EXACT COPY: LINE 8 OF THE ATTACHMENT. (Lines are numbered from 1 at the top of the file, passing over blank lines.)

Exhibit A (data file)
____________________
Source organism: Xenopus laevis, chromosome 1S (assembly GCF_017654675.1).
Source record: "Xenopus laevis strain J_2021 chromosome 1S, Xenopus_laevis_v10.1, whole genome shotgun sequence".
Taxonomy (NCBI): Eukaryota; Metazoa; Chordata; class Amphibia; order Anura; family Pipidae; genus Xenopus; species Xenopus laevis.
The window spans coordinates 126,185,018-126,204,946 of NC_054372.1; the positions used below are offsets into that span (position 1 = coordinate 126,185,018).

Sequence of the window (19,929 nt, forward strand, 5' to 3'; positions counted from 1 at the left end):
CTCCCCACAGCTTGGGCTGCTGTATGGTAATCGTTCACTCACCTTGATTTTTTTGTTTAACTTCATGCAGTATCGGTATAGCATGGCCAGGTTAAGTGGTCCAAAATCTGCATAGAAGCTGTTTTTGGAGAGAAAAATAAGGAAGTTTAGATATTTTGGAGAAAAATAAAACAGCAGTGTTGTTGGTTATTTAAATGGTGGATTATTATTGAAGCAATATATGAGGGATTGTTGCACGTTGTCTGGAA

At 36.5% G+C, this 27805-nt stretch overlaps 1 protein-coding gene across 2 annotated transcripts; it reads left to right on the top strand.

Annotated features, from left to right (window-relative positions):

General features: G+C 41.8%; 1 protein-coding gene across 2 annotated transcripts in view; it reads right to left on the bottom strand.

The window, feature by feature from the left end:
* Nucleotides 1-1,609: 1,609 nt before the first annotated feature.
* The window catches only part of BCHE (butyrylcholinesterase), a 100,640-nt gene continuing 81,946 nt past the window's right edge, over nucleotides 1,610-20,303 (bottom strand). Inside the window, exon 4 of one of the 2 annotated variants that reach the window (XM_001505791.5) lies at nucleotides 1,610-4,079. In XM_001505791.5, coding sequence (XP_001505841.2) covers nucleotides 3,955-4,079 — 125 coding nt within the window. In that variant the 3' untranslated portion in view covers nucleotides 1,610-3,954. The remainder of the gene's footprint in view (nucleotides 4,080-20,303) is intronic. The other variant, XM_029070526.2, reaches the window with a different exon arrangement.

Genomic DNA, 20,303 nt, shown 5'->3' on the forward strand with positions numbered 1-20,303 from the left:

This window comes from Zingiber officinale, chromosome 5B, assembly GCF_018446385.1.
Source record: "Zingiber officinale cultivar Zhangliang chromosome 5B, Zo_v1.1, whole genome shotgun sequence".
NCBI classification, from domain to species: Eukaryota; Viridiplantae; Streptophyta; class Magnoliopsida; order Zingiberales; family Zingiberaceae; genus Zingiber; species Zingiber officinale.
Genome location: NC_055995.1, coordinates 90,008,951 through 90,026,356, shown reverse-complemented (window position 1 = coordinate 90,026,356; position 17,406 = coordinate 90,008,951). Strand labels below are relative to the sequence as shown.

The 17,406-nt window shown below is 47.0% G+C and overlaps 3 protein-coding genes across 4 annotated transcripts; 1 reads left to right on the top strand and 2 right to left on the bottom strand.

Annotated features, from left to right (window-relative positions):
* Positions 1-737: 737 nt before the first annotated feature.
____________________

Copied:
Annotated features, from left to right (window-relative positions):